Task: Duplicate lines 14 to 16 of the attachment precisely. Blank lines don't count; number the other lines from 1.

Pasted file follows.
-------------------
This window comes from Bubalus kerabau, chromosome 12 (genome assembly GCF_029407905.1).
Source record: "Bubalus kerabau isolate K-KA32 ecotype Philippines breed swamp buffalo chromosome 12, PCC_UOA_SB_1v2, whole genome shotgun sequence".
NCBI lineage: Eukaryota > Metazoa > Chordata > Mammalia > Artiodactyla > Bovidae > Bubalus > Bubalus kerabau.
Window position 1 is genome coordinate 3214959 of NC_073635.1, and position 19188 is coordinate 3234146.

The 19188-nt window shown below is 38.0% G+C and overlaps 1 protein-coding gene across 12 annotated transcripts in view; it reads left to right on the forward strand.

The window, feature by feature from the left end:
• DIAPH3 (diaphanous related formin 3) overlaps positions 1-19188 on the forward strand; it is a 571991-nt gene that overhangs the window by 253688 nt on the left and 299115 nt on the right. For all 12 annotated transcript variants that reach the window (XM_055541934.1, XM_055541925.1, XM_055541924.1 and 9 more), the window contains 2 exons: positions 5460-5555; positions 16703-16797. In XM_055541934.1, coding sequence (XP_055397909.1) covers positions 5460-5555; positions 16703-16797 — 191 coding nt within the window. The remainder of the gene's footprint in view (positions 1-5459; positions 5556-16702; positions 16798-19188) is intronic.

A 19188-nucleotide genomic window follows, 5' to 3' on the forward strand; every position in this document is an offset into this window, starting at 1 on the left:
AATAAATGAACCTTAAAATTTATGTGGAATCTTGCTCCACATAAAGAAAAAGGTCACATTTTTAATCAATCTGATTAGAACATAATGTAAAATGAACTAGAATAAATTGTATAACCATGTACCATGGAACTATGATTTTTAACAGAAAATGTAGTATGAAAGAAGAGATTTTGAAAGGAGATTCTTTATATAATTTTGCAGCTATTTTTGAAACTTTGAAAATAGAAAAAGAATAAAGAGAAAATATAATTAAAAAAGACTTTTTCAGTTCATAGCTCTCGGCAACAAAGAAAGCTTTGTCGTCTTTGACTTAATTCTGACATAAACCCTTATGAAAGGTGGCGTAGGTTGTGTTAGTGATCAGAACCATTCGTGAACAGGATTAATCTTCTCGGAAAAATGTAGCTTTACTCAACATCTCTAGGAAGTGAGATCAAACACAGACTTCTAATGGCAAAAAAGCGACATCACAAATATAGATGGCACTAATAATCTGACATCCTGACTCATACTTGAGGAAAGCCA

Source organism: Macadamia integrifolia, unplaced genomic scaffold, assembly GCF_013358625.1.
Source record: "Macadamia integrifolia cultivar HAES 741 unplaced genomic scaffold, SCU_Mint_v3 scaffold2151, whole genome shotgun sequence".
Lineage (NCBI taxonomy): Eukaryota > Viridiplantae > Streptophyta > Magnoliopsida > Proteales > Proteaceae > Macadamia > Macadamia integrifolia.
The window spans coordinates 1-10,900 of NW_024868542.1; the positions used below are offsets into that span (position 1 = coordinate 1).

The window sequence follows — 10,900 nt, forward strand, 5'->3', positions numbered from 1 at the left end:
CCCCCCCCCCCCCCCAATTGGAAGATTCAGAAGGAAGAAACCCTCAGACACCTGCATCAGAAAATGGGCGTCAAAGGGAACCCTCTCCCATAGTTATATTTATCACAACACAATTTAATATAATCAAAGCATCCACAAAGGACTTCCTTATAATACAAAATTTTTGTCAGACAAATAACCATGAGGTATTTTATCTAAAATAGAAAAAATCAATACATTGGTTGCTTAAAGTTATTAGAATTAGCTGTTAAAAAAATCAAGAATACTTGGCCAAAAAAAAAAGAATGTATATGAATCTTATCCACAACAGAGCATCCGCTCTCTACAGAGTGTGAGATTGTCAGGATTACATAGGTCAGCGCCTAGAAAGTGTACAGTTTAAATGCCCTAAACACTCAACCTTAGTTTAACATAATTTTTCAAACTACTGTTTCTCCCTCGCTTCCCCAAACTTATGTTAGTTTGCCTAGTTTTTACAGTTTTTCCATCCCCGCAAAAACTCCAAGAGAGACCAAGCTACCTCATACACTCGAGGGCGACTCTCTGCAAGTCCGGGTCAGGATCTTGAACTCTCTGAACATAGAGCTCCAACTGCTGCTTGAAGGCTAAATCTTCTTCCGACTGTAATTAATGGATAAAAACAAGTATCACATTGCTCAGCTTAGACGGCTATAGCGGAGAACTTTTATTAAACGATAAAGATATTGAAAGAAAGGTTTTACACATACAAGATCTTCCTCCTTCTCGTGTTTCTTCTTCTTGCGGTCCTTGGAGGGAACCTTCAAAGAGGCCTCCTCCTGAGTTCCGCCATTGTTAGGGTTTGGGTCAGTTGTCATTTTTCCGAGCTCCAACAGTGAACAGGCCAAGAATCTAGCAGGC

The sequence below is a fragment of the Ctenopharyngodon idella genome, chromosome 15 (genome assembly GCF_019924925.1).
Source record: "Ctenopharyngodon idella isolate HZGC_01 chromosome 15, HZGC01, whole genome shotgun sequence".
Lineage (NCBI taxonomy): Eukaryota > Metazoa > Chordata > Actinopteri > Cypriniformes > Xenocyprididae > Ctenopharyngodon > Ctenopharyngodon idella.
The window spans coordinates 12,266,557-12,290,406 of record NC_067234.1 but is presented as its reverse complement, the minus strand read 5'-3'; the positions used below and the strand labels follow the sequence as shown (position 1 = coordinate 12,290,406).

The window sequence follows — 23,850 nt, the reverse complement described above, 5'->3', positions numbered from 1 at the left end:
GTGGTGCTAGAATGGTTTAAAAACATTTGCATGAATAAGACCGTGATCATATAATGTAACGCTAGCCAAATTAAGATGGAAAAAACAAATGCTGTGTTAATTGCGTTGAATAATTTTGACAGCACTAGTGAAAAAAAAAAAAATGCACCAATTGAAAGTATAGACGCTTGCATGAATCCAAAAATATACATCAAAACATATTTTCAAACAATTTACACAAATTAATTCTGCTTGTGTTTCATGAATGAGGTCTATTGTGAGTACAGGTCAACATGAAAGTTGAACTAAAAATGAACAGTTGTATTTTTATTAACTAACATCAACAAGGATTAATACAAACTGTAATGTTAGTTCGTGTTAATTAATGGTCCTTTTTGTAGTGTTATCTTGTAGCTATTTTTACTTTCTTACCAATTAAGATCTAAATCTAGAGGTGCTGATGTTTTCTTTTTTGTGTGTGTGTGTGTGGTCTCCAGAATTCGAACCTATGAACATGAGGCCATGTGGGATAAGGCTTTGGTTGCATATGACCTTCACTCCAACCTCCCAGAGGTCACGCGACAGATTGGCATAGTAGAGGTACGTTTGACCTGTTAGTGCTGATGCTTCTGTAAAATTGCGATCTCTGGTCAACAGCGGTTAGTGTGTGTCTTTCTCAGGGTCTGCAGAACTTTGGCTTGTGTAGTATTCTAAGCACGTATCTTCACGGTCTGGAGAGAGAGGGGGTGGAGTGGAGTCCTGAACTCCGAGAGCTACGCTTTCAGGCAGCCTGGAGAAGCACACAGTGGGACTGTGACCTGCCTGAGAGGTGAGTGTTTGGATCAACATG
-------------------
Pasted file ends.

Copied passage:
The window sequence follows — 10,900 nt, forward strand, 5'->3', positions numbered from 1 at the left end:
CCCCCCCCCCCCCCCAATTGGAAGATTCAGAAGGAAGAAACCCTCAGACACCTGCATCAGAAAATGGGCGTCAAAGGGAACCCTCTCCCATAGTTATATTTATCACAACACAATTTAATATAATCAAAGCATCCACAAAGGACTTCCTTATAATACAAAATTTTTGTCAGACAAATAACCATGAGGTATTTTATCTAAAATAGAAAAAATCAATACATTGGTTGCTTAAAGTTATTAGAATTAGCTGTTAAAAAAATCAAGAATACTTGGCCAAAAAAAAAAGAATGTATATGAATCTTATCCACAACAGAGCATCCGCTCTCTACAGAGTGTGAGATTGTCAGGATTACATAGGTCAGCGCCTAGAAAGTGTACAGTTTAAATGCCCTAAACACTCAACCTTAGTTTAACATAATTTTTCAAACTACTGTTTCTCCCTCGCTTCCCCAAACTTATGTTAGTTTGCCTAGTTTTTACAGTTTTTCCATCCCCGCAAAAACTCCAAGAGAGACCAAGCTACCTCATACACTCGAGGGCGACTCTCTGCAAGTCCGGGTCAGGATCTTGAACTCTCTGAACATAGAGCTCCAACTGCTGCTTGAAGGCTAAATCTTCTTCCGACTGTAATTAATGGATAAAAACAAGTATCACATTGCTCAGCTTAGACGGCTATAGCGGAGAACTTTTATTAAACGATAAAGATATTGAAAGAAAGGTTTTACACATACAAGATCTTCCTCCTTCTCGTGTTTCTTCTTCTTGCGGTCCTTGGAGGGAACCTTCAAAGAGGCCTCCTCCTGAGTTCCGCCATTGTTAGGGTTTGGGTCAGTTGTCATTTTTCCGAGCTCCAACAGTGAACAGGCCAAGAATCTAGCAGGC

The sequence below is a fragment of the Ctenopharyngodon idella genome, chromosome 15 (genome assembly GCF_019924925.1).